Matt Tiegler
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Matt Tiegler

Band Rock Singer/Songwriter


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The best kept secret in music


""his words bite while his verses wrap and flow""

The topics put to tune by singer/songwriter Matt Tiegler on his debut CD - Gods And Heroes - range from a tip o' the hat to activist/songwriter, Yip Harburg, to the disillusionment of organized religion, to the resounding notion that we are a society of people who have lost the art of listening. Tiegler's words often bite while his verses wrap and flow in an almost dramatic style...

Blend the caustic wit of a mid-period Elvis Costello, with the wry styling of an early Emmit Rhodes and send it out with the smooth balladeer delivery of a James Taylor. That's how this thought-provoking Chicago native comes off on Gods And Heroes, which was very nicely co-produced by the artist and ex-Bad Examples singer/songwriter, Ralph Covert, for the Chicago-based indie Waterdog Records.

"I aspire to match the quality of songwriting of XTC, the Beatles, Elvis Costello and Peter Mulvey," says Tiegler, "although I don't claim to have done so yet." The dozen songs featured on this ear-appealing collection shows that one day soon, he may very well be listed among such company....Tiegler is at once familiar while refreshingly different. Worth the price of a ticket from what I hear.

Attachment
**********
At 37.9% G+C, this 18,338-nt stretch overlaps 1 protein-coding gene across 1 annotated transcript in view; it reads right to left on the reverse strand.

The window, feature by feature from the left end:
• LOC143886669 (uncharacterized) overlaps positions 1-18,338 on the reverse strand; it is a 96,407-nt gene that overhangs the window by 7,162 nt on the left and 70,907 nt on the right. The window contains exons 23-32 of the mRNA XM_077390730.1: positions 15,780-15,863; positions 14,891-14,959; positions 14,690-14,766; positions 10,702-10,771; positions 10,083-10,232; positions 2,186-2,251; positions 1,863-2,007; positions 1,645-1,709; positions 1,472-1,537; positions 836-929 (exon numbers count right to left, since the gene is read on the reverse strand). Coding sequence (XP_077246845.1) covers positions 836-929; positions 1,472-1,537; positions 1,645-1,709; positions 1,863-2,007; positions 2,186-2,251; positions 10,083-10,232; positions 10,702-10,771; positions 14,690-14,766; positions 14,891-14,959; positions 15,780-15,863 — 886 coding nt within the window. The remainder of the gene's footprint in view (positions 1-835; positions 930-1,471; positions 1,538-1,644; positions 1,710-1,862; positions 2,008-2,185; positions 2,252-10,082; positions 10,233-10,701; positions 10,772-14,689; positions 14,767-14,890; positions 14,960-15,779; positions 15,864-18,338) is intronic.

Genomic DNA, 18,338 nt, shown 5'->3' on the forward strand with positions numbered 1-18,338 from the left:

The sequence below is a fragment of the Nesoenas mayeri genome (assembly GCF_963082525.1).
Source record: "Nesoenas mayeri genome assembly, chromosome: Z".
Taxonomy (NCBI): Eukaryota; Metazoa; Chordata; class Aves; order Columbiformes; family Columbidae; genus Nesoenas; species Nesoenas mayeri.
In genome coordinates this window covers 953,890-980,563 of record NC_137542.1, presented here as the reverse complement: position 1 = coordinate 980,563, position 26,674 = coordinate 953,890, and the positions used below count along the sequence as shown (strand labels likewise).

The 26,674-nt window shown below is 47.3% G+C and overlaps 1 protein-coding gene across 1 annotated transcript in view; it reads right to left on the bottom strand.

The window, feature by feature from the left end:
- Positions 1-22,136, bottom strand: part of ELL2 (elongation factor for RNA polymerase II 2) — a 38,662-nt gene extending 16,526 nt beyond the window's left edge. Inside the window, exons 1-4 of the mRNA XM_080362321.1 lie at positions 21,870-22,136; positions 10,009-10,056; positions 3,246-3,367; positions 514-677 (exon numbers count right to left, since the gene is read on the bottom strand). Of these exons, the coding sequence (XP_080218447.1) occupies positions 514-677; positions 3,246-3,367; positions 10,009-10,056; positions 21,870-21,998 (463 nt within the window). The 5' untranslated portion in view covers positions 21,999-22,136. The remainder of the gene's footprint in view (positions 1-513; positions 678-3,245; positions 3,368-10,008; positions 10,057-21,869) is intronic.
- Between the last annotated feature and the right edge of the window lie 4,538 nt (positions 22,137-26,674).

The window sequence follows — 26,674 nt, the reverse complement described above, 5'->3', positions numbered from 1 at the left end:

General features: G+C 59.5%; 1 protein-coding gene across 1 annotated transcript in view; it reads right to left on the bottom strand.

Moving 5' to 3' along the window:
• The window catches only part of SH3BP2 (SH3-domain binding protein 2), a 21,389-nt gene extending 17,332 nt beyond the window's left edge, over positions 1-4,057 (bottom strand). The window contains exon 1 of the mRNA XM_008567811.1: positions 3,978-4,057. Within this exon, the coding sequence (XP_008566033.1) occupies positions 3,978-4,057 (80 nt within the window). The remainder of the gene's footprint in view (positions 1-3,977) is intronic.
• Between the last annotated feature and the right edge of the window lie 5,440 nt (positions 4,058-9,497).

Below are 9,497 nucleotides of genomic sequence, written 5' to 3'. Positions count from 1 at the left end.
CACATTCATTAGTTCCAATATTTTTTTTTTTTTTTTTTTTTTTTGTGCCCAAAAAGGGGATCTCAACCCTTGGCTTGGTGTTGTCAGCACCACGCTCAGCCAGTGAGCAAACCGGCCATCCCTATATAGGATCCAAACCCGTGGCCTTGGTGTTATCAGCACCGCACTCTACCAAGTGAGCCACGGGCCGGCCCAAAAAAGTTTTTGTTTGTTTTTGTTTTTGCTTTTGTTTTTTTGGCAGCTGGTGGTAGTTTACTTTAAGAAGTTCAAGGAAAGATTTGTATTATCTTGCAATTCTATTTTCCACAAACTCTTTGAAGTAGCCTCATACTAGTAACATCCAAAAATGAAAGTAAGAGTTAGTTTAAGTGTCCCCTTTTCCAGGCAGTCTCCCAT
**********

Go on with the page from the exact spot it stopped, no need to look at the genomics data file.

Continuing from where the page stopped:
-Tom Lounges, Midwest Beat
- Midwest Beat

""Definitely an artist to watch""

"It makes sense when you discover that Matt Tiegler is also an accomplished actor (his credits include 'Flanagan's Wake'), as his 'Gods and Heroes' emphasizes lyrics as much - if not more - than the music. The lyrics are no afterthought to Tiegler, whose topics range from a tribute to songwriting great and social activist Yip Harburg to the fallacy of organized religion.... Tiegler is definitely an artist to watch, with some intriguing, idiosyncratic material and a refreshing songwriting sensibility."

-Dan Kening,

- Chicago Tribune Metromix

""Creates gorgeous melodies at will""

"A CD rich with intricate arrangements...intelligent and well-crafted...[Tiegler] creates gorgeous melodies at will, and has assembled a first-rate band..."

-Terrence Flamm, Illinois Entertainer
- Illinois Entertainer

""Breathtaking jewel of pop fable-making""

I almost hesitate to begin describing Matt Tiegler's commercial debut with the sort of superlatives I'm inclined to assign it, for fear I'll end up embodying what he has to say about the hype mechanisms of the music business (and other manifestations of the grown-up "suit and tie world"): "This is the part I loathe; rose-colored eyes, silk tongue and honey nose. You get your lines from the latest book of buzz...No need to humanize, you get bigger checks for bigger lies; we've lost the art of listening." So. Rest assured: I'm not on the take from Waterdog Records, and I'm not suiting up for a duplicitous schmoozing session of false-grin meet-and-greet when I say that Tiegler's lushly produced "Gods and Heroes" is a breathtaking jewel of pop fablemaking, a generously complex storybook of an album crafted with an astonishingly well-wielded array of instrumental tools and painstaking, impish, intelligent wordcraft.